Analyzing your Audience

There are different methods to analyzing our audience on social media as mentioned in lesson #4; below are guidelines that I have used to analyze the audience for motherhood and parenting blog.

Analyzing the audience:

  • Identify the target audience: Who the audience are? Where are they communicating? What are they discussing? For example, my blog is about motherhood and parenting, my targeted audience are parents, psychologist and educators. After identifying my audience, I have set a Google alert to notify me when articles are being posted that contain keywords such as: children and parenting, raising children, how to be a great mom. On twitter I followed influencers in my area of interest, these influencers post on regular basis. On Facebook I have chosen to join Facebook pages that has a high number of members to learn what type of topics that engage them and who are the active members on these pages. On Instagram i have kept my eye on the most active hashtags that discusses childhood & family topics. Implanting this detailed research guided me to have a great understanding what are the topics that interest people to talk about it in my blog.
  • Understanding the industry: using specific keywords search related to childhood & family in Twitter search, Google alert, Facebook, YouTube and Instagram helped me to understand clearly my industry, how tough it is? What topics engaged followers more than others? This understanding played a great role in the way I choose my contents.
  • Learn about my competitor: by doing quick search on the same social media tools mentioned above, I was able to identify my competitors, how they are perceived by their audience and what tools they are using. This step was very beneficial as I was able to determine my competitor’s weaknesses in order to use it for my advantage.

Successful online campaign:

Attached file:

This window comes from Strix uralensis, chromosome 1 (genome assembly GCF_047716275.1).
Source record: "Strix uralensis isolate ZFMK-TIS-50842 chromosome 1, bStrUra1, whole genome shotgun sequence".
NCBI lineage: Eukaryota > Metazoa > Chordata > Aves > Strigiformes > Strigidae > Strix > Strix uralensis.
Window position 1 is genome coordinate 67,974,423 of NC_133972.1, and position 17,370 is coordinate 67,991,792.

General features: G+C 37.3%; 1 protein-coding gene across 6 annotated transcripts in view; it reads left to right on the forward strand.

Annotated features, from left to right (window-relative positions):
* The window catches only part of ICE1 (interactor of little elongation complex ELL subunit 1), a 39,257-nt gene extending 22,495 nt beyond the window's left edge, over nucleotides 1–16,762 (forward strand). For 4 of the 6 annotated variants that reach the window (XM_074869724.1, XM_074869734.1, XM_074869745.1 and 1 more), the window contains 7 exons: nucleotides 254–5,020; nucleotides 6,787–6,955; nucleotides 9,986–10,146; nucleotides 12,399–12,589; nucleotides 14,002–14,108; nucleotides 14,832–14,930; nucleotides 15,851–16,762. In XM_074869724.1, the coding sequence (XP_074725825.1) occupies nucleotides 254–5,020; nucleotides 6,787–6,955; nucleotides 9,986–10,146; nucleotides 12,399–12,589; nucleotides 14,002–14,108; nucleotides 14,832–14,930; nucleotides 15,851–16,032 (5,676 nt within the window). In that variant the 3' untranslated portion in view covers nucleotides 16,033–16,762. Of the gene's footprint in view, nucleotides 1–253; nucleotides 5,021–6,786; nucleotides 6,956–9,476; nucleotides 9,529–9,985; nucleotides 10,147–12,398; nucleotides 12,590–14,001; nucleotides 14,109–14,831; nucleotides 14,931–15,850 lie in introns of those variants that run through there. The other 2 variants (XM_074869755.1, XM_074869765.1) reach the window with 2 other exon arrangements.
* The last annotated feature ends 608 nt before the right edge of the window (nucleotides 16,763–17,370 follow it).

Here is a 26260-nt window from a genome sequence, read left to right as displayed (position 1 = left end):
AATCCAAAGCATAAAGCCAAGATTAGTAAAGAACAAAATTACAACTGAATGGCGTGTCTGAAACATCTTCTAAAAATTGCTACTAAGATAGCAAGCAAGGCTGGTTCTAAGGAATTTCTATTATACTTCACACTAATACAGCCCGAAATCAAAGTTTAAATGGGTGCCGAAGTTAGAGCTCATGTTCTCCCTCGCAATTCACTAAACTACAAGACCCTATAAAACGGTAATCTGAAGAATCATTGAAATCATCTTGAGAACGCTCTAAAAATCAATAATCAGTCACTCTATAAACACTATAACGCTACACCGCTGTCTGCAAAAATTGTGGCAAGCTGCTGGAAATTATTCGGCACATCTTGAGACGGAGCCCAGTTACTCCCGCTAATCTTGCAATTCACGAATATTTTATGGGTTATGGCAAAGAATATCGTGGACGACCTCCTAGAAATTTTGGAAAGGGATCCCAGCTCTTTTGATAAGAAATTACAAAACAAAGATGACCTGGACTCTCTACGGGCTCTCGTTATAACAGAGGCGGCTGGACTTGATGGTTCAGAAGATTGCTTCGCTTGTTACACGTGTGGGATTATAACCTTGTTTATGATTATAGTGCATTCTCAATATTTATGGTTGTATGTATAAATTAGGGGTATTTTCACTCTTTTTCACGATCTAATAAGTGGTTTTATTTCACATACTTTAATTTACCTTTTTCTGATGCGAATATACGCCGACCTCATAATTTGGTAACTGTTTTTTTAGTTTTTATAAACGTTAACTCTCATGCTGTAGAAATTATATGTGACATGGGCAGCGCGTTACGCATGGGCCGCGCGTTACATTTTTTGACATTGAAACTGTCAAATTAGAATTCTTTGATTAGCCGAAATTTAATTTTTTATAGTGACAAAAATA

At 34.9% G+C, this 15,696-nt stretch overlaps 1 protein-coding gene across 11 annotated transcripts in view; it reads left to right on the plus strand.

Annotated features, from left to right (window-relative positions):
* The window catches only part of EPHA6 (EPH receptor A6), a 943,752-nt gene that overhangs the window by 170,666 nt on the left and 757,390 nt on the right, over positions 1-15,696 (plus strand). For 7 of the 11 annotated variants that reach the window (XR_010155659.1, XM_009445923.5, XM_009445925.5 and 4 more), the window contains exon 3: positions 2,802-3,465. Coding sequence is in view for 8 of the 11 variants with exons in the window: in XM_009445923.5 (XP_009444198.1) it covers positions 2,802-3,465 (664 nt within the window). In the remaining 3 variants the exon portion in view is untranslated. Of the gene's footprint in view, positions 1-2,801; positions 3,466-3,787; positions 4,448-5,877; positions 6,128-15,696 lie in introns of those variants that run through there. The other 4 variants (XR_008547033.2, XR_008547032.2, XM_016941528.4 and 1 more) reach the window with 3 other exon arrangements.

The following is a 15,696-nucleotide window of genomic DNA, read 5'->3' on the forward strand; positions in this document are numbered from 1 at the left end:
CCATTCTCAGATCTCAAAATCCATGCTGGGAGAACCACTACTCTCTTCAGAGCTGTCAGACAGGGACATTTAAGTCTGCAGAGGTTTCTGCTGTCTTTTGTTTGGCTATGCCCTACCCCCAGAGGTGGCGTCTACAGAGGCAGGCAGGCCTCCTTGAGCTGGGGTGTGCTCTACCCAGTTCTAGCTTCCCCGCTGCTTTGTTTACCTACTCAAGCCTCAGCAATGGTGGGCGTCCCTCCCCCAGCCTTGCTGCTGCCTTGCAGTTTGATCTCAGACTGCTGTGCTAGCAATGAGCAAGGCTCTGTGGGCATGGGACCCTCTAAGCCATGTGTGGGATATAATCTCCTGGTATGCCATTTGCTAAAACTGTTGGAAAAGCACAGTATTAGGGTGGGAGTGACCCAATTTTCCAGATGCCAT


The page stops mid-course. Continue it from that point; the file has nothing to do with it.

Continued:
#worldstoughestjob: A campaign that went viral in 2014, when a American Greetings Card store and Mullen made an uplifting video ad for Mother’s Day that offered a fake job. They posted it online, printed it in newspapers, and then held real interviews with a dozen unsuspecting people looking to take the position of Director of Operations. What made this job so interesting? Unlimited hours, no breaks, no time off, and no pay were just a few of the crazy requirements for the job. By the end of the video, the interviewees realize the job they are applying for is what many people feel is the most important job – being a Mom. In the last few seconds of the video, it reaches out to the audience saying, “This Mother’s Day, you might want to make her a card.” Steps For Viral Campaign Success: #WorldsToughestJob Videos (2014, June 12). Retrieved from

 toughest job


COM0014: Blog # 3 – LEGO And Its Target Audience

It’s December already, Black Friday and Cyber Monday came and went,  and I haven’t even started thinking about Christmas gifts yet. What do I get my boys?  There’s always LEGO right?  LEGO is usually a sure bet for parents and kids alike.

According to LEGO “the company today provides toys, experiences and teaching materials for children in more than 130 countries.” LEGO markets to its target audience by leveraging its key brand values – creativity, imagination, fun, learning and caring.

LEGO  also targets  parents by emphasizing great quality,  evoking nostalgia (most of us have fond and distinct LEGO memories from our childhood),   and playing on the emotions of bonding with our kids.

LEGO’s Let’s Build campaign is a great example of showcasing  the fun, enthusiasm and pure joy of creating something together – “Because the things we build together, live forever”.

But that’s not all. There is also a small but important part of LEGO’s target audience that has nothing to do with kids. These are the adult fans of LEGO (AFOLs). According to the case study  in Groundswell by Li and Bernoff, the AFOLs are responsible for 5 % – 10 % of LEGO’s billion dollar plus business. LEGO began marketing to them by creating a program called LEGO Ambassadors. This program builds relationships  with the  AFOLs and it helps LEGO learn what’s going on  in the highly connected AFOL world. LEGO ambassadors get information from the company on product releases and then share that information to their own personal networks, both in person and on-line.   By limiting the number of ambassadors (approx. 25)  LEGO creates competition, energizing its fans to step up and become spokespeople for the company.  The ambassadors are paid in LEGO bricks, a type of compensation that is cheap for LEGO yet highly valued by this target audience.

Do you have a favourite LEGO campaign?

Note: This post originally appeared on